John Portman told me that when he was a little boy, he was so poor that he didn’t have any toys, so he played in his backyard by making imaginary cities out of mud piles and old glass Coca-Cola bottles. I recall going with him to the incredible artist’s foundry Polich Tallix in upstate New York to check on the progress of a sculpture he was creating for one of our projects in India. This massive sculpture was underway, and after looking it over, Dick Polich took Portman over to some clay forms he’d set up, and Portman started playing with them. He was like that. He just loved to create, and was in his zone when he did.
There was a movie made about Portman by Ben Loeterman called A Life of Building, and in it, Portman kind of dramatically says, “It’s about life!” He’s obsessed with creating and sustaining life, in his architecture and in his way of being. Going down to his house Entelechy II, on Sea Island in Georgia, you can see it there, everywhere. The building is essentially a big trellis with a lanai under the front half and a sculpture of indoor and outdoor spaces in the back. But the entire home is teaming with life, plants, vines, blooming, living material everywhere. The building is probably his most formally complex project, but it almost seems foremost like an armature for the plants.
It’s pretty well known among Portman’s family and the people in his companies that he was inspired by Ralph Waldo Emerson and Frank Lloyd Wright. The story of how a young John Portman went to see Wright when he came to Atlanta was told when he was eulogized last week. Portman told me that story about ten years ago, but he told it differently. And the difference tells you a lot about his personality. Portman said, “I heard the Great Master was coming to Atlanta. So, I went and stood in this huge line for hours and hours to see the Man. Finally, my turn came. He was sitting there, and I inched up to him and said, ‘I want to be an architect. What should I do?’ and after all this time in line, he looked at me and said, ‘Go seek Emerson.’ Pause…‘Next.’”
Portman was funny, and humble, self-deprecating, and had a real admiration for people, like Wright and others. At the memorial, they left out the “Next,” and maybe that was appropriate for the somber nature of the event. But when you hear Portman tell the story, it’s funny and endearing to imagine him, this Great Master in his own right, being shooed away by Wright all those years ago. But he did seek Emerson. He found a way of living that was rooted in self-reliance, and an ecumenical appreciation for life that permeated his architecture and his relationships.
He took a group of us to see Wright’s Fallingwater in 2012. I think it was his way of pointing us toward Emerson and Wright and helping us to see, feel, and experience firsthand some of what he knew. It was raining, and the house is pretty deep in the woods, and the one iconic view that you get in all the photos is from down in a ravine. Portman must have been 88 at the time, but he went blazing down there, all over the property. We spent time taking it all in, and then that evening he’d arranged a dinner where we all went around and talked about what we got out of it. He ran things that way, provoking everyone to bring their ideas forward and then guiding, editing, and compiling the best ideas from each person into a cohesive project.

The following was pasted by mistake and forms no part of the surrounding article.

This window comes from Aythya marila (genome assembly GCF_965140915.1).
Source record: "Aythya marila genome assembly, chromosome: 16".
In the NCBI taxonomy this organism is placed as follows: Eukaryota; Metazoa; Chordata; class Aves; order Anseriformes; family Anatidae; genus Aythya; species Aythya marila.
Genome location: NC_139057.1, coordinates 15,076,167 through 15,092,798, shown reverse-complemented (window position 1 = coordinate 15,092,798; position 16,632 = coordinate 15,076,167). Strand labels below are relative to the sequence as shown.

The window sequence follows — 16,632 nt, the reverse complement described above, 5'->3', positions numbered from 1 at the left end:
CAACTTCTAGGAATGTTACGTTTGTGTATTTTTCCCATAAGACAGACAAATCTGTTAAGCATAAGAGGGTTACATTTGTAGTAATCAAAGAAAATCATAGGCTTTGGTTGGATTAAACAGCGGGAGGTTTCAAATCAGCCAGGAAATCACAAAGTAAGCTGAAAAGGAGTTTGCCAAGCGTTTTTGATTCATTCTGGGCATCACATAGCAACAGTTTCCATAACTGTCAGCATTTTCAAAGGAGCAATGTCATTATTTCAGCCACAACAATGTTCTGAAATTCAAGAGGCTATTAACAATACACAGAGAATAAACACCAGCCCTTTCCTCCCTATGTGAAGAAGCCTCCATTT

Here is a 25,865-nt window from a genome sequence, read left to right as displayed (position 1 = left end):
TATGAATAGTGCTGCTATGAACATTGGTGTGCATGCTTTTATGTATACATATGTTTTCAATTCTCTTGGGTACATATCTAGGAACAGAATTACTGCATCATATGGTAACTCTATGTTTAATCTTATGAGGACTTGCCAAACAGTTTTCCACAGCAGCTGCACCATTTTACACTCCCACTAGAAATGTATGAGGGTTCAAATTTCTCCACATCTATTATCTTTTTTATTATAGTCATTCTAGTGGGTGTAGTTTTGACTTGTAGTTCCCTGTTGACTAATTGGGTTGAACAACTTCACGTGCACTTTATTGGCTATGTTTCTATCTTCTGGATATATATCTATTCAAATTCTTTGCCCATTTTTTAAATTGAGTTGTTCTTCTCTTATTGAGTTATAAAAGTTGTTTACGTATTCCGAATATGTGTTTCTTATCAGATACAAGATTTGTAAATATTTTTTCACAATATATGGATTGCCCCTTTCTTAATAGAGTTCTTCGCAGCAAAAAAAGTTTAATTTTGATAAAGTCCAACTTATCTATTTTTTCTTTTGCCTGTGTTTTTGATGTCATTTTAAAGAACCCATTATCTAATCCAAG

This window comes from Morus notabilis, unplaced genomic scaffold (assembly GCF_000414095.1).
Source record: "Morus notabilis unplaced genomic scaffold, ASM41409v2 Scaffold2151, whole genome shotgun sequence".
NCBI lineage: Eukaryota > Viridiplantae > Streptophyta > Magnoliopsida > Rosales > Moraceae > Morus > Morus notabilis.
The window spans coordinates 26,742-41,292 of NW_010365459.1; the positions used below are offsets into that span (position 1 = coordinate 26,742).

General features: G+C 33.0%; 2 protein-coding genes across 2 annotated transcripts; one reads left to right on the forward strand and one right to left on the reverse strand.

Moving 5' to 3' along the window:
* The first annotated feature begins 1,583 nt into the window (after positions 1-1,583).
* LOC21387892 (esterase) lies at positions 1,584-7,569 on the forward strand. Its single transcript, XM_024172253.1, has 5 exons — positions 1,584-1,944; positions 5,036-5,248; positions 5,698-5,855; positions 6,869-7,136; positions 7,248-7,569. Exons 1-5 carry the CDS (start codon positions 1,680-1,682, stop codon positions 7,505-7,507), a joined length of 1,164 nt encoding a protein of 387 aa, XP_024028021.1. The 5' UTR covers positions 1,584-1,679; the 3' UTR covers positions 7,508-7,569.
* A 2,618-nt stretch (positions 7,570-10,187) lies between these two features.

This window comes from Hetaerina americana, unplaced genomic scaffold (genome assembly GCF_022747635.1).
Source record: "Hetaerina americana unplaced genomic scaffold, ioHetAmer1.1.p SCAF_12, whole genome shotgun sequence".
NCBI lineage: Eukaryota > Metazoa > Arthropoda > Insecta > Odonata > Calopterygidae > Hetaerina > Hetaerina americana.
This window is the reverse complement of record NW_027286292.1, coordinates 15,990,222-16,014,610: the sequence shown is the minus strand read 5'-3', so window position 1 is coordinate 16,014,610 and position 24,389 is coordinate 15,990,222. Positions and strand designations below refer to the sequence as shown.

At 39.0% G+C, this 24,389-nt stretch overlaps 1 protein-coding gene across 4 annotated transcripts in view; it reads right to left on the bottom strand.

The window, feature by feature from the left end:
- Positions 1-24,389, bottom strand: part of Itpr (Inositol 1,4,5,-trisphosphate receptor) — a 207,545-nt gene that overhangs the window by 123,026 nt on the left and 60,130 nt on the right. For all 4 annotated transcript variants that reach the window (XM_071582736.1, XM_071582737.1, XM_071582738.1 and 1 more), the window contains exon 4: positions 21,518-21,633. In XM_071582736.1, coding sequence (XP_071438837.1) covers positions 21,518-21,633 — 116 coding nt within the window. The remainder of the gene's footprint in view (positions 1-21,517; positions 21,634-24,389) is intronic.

Portman was always soaking up ideas. He was curious. He had stacks of magazines on his desk and liked to stay current, but eschewed anything he considered a “trend.” Atlanta was his favorite city and the place he drew his power from, but Venice, Italy, was his second favorite. We went there to be part of the Venice Biennale in 2010 and see what was new. I recall Portman being very interested to see the exhibits and, in particular, what was in the Japanese pavilion. We got there and it was a very cacophonous installation that is almost the polar opposite of what I would consider “Portmanesque.” He looked in, puffed out his cheeks, kind of shrugged his shoulders and smiled as if to say, “What’s this crazy thing?” But then he went in and soaked it up and talked at length with the curator with a film crew in tow.
He was open-minded and always respectful. He never criticized anyone and was thorough in giving the reasons for his decisions. It would have been easy for him to say, “Because I said so.” But he never did. I think he remained open to the idea that others would see things that maybe he hadn’t considered. One time when we were walking through the skyway of Sun Trust Plaza Tower after I crashed and burned in a meeting, he put his arm around my shoulder and said, “You know, if you have a great idea and you’re trying to persuade someone to do it, it’s usually better if they think it’s their great idea.” Portman understood people, how they think and feel, and was generous in sharing what he knew.
Portman always looked to the future. He kept moving forward, even as we weathered the Great Recession, during which time he did not lay off a single person. He told me once that it’s easy to be positive when you’re up, but it’s more important to be positive when you’re down; advice he got from his mother, whom he revered. John Portman touched the lives of many people over the course of his long and productive career. He had an artist’s heart. He painted outside the lines, and we’ll miss him.